Why Water Resource Management Matters for Sustainable Urban Food Security

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By Lucky Brian Wamboka

On 26th May, 2020, FRA co-organized a webinar with CEFROHT, Kabarole Research and Resource Center (KRC), CURAD and Slow Foods Uganda under the theme “Urban food self-sufficiency; lessons learnt from nasty experiences of COVID 19 responses”.

Supported by OXFAM in Uganda, Hivos and Trocaire; the meeting intended to dig into the plight of urban dwellers in regard to how secure, resilient and sufficient the urban food systems are during and after a crisis like the COVID 19 pandemic. The deliberations were meant to inform decisions made by policy makers both at local and national level to ensure food and nutrition security seizes being an issue of emergency during and after this crisis.

The meeting attracted over 77 stakeholders including representatives from Local Governments, civil society, researchers, media and academia among others. The meeting also attracted stakeholders from different countries including USA, Italy, UK, Germany, Ethiopia, Indonesia, India, South Africa, Cameroon and Ethiopia. It was broadcasted live on Kabarole Research and Resource Center (KRC) 102 FM and streamed live on the FRA Facebook platform.

Water plays an important role in food security and in contributing towards a strong food system in rural and urban areas. It is key for increasing food production and farm income and improves resilience against weather variability though it can also affect food security and nutrition through other pathways. The fact that food and water are the first line and front line defenders of human security amidst the COVID19 pandemic, it is paramount to build resilience of urban cities in preparation for related future emergencies. As predicted by the World Health Organization that COVID 19 might stay for some time, water and food related issues need to be addressed holistically as they are potential threats towards achieving food security and long-term sustainability of food production systems especially in urban areas.

In his presentation during the meeting, Kimera Henry Richard who is the Executive Director of CONSENT and the FRA Board Treasurer noted that COVID 19 has done a very good audit on Uganda’s food sector and has revealed how weak the country’s food system is and how it is affecting equally the poor and the rich. Kimera noted that food safety should be mainstreamed in every national agenda and it is a shared responsibility that calls for collective planning and effective coordination among all MDAs. He added that government should also prioritize and promote sustainable agricultural policies and practices, conservation of biodiversity, soils, and water resource utilization that facilitate food production.

Whereas there seems to be limited access to land and water for agricultural production in urban cities, Immaculate Sekitto from World Vision explained that people in urban areas need to adopt simple technologies to harvest rain water and sustainably use this to irrigate their crops within the confined areas. Kimera Henry Richard shared his experience that he has managed to harvest water and sustainably managed it by recycling the waste water to irrigate his vegetables and it has greatly contributed to food production within his home.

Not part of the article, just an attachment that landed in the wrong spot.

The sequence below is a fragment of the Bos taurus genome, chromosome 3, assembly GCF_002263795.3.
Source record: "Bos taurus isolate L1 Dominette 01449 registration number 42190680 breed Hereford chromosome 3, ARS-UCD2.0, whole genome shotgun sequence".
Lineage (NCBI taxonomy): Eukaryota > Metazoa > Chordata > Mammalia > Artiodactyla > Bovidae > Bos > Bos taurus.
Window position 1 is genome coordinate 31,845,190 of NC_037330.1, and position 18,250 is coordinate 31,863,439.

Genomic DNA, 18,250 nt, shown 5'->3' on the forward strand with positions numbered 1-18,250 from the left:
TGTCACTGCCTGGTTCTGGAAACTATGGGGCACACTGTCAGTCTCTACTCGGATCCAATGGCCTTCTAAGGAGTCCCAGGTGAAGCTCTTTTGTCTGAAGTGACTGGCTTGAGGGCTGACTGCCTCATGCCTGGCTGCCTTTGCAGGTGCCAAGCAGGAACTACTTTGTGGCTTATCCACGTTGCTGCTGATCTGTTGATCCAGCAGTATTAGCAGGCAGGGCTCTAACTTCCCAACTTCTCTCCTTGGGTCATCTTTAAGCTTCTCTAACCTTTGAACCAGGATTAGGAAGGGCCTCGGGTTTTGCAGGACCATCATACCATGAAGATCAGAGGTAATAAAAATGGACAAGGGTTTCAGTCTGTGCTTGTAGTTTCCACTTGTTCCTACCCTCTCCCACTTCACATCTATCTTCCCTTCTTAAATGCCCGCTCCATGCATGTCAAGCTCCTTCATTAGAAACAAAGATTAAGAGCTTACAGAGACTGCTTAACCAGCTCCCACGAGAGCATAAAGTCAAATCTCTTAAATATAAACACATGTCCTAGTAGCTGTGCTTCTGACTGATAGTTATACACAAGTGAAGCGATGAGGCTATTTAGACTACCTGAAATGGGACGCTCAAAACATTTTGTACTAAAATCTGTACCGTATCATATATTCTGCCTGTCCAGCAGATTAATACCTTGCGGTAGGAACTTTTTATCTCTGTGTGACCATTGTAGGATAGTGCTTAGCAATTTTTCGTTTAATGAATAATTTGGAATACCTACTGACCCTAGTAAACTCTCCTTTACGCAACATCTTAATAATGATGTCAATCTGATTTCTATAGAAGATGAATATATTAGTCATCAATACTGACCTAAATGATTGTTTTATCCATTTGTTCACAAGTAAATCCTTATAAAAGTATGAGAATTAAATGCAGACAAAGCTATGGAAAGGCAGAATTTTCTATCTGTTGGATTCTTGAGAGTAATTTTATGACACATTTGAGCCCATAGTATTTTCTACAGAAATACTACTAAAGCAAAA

Agnes Kirabo, the Executive Director of FRA noted that people living in urban areas mainly consider water as a facilitator for improved sanitation and hygiene. She added that “all investments on water in urban areas are geared towards sanitation and hygiene. There is need to put up force of advocacy to ensure that another form of investment facilitates infrastructural development for water for agricultural production in urban areas to ensure improved food production.” This will also reduce over dependency of urban cities on food produced by rural farmers.

Mohammed Ahamed Sharif the Executive Director of KRC presented that with the high cost of water in urban areas, water resorces should be used sustainably. Currently KRC is working towards supporting farmers through encouraging them to adopt water for agricultural production technologies that are cheaper to enable farmers in urban areas with confined areas to produce food throughout the year whether in dry or wet season. The technologies include use of rain water harvesting tanks and simple irrigation materials among others.

The COVID 19 outbreak has revealed that there is no enough food to adequately sustain urban cities. Strengthening urban agriculture is vital and it should be strongly linked to how water resources are managed and used. Water resources are critical for creating resilient and sustainable urban food systems. This calls for increased investments in infrastructure for water for agricultural production, strengthening institutional capacity of the MDAs, effective and collaborative implementation of related government policies to overcome daunting challenges.

If water resources are properly managed amidst the competing water demands and pandemics like COVID 19, it will be possible for the urban population to independently meet their current and future food and water needs.